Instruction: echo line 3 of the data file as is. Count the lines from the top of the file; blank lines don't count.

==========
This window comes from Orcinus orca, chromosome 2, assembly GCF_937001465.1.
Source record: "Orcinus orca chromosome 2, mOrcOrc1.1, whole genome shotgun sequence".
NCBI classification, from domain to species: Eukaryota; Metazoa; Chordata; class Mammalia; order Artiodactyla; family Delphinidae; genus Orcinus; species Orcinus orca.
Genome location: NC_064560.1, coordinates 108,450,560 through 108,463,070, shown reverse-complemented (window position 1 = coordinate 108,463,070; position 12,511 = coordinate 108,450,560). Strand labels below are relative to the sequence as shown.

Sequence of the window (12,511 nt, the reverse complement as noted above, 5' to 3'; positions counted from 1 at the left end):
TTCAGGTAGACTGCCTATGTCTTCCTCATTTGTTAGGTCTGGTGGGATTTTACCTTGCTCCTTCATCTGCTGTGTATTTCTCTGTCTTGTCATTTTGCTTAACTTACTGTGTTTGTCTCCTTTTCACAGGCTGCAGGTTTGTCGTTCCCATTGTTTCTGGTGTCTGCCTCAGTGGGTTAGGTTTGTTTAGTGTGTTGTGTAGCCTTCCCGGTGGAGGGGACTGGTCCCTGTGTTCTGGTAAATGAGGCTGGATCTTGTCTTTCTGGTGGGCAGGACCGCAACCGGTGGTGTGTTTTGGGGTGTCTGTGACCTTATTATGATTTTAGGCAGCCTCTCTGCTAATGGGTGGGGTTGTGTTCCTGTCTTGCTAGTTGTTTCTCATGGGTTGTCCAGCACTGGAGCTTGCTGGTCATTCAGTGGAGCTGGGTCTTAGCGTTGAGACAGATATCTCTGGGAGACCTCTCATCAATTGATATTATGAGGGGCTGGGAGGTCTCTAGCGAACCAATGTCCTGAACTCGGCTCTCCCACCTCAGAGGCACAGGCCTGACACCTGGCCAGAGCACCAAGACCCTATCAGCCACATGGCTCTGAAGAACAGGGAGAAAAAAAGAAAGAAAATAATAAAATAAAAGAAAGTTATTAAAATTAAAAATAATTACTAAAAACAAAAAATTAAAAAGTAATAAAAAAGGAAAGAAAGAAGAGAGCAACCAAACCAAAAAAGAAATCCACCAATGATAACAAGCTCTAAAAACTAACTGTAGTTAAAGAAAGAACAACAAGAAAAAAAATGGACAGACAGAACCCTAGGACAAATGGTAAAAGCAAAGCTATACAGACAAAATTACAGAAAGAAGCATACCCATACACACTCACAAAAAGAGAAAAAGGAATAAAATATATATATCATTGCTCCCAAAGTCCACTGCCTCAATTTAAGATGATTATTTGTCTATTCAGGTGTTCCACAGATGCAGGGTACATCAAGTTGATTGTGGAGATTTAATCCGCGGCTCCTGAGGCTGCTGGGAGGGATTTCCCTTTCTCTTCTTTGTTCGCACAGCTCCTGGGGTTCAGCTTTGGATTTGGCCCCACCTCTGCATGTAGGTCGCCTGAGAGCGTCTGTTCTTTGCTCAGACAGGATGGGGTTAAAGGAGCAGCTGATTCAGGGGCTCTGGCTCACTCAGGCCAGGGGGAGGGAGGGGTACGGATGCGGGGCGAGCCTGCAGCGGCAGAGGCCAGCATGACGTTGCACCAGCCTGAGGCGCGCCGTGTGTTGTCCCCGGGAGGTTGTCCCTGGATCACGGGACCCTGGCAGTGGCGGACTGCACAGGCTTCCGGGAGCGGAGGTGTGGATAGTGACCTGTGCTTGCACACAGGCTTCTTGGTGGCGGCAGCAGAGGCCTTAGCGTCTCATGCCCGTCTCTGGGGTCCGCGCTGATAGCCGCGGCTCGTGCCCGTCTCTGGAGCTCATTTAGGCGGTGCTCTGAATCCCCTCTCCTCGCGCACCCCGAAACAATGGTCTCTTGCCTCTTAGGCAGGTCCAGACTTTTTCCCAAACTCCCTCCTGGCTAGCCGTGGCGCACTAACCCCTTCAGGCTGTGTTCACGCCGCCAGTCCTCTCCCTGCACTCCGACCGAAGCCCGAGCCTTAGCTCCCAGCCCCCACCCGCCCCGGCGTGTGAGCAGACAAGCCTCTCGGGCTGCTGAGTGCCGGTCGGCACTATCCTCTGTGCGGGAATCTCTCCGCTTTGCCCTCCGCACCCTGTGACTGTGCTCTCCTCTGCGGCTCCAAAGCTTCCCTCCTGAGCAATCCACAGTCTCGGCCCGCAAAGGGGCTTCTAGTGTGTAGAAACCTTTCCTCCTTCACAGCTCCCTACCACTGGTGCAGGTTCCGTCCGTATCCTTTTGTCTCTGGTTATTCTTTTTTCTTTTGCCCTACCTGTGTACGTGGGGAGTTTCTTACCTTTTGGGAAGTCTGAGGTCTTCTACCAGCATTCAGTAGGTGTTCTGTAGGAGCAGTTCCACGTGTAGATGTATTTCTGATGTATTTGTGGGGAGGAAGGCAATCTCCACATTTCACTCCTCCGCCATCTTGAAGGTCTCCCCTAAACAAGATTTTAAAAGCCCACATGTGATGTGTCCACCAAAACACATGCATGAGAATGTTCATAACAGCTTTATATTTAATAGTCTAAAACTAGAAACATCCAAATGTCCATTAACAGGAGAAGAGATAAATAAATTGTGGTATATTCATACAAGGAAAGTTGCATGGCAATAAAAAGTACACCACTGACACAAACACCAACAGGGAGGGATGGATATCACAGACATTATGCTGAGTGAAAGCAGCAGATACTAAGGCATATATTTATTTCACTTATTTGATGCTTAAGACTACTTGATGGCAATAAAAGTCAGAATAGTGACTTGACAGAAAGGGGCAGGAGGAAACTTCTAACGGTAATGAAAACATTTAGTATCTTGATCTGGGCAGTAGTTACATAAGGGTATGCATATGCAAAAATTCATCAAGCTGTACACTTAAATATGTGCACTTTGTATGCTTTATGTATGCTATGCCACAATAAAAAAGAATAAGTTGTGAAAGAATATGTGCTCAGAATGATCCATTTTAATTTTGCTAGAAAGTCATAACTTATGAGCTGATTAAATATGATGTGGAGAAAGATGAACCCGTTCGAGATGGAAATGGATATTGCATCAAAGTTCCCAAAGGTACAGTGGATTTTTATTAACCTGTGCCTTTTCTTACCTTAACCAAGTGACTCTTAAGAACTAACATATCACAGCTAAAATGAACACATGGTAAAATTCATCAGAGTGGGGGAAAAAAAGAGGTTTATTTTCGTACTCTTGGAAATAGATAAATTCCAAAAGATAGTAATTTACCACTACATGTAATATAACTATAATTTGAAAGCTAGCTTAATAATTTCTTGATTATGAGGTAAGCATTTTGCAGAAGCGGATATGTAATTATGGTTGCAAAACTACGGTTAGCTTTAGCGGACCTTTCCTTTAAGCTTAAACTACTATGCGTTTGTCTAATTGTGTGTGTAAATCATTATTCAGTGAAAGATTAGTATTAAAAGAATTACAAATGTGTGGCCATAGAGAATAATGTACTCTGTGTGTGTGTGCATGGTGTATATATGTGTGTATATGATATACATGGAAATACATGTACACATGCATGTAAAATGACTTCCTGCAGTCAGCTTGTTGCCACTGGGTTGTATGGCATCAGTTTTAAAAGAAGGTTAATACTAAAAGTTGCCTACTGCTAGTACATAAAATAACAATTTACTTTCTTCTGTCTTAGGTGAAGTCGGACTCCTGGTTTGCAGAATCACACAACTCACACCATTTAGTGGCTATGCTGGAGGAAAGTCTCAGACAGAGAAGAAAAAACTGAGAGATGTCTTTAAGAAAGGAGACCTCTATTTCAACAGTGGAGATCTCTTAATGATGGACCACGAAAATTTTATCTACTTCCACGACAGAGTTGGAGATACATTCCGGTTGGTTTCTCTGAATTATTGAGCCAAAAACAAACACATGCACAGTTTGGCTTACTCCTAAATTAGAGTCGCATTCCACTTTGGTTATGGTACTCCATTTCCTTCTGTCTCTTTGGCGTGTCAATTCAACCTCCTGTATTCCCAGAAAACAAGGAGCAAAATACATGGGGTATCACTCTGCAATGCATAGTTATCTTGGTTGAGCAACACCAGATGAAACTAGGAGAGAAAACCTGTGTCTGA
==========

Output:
NCBI classification, from domain to species: Eukaryota; Metazoa; Chordata; class Mammalia; order Artiodactyla; family Delphinidae; genus Orcinus; species Orcinus orca.